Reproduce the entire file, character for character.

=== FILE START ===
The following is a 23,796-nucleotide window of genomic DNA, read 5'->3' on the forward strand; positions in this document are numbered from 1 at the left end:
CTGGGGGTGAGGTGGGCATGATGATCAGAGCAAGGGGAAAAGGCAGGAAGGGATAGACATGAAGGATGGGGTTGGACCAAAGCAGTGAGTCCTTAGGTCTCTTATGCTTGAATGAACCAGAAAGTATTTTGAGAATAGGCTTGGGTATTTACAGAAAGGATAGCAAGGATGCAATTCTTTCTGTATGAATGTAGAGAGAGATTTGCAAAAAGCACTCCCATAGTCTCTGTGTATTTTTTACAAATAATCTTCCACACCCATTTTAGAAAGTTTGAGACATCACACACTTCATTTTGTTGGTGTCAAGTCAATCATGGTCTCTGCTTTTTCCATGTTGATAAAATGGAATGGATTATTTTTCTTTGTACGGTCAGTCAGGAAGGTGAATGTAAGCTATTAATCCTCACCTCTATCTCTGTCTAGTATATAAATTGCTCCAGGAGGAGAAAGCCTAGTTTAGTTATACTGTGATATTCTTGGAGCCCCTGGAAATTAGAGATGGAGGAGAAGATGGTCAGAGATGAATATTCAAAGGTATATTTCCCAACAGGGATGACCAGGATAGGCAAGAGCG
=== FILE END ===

The following is a 23,796-nucleotide window of genomic DNA, read 5'->3' on the forward strand; positions in this document are numbered from 1 at the left end:
CTGGGGGTGAGGTGGGCATGATGATCAGAGCAAGGGGAAAAGGCAGGAAGGGATAGACATGAAGGATGGGGTTGGACCAAAGCAGTGAGTCCTTAGGTCTCTTATGCTTGAATGAACCAGAAAGTATTTTGAGAATAGGCTTGGGTATTTACAGAAAGGATAGCAAGGATGCAATTCTTTCTGTATGAATGTAGAGAGAGATTTGCAAAAAGCACTCCCATAGTCTCTGTGTATTTTTTACAAATAATCTTCCACACCCATTTTAGAAAGTTTGAGACATCACACACTTCATTTTGTTGGTGTCAAGTCAATCATGGTCTCTGCTTTTTCCATGTTGATAAAATGGAATGGATTATTTTTCTTTGTACGGTCAGTCAGGAAGGTGAATGTAAGCTATTAATCCTCACCTCTATCTCTGTCTAGTATATAAATTGCTCCAGGAGGAGAAAGCCTAGTTTAGTTATACTGTGATATTCTTGGAGCCCCTGGAAATTAGAGATGGAGGAGAAGATGGTCAGAGATGAATATTCAAAGGTATATTTCCCAACAGGGATGACCAGGATAGGCAAGAGCG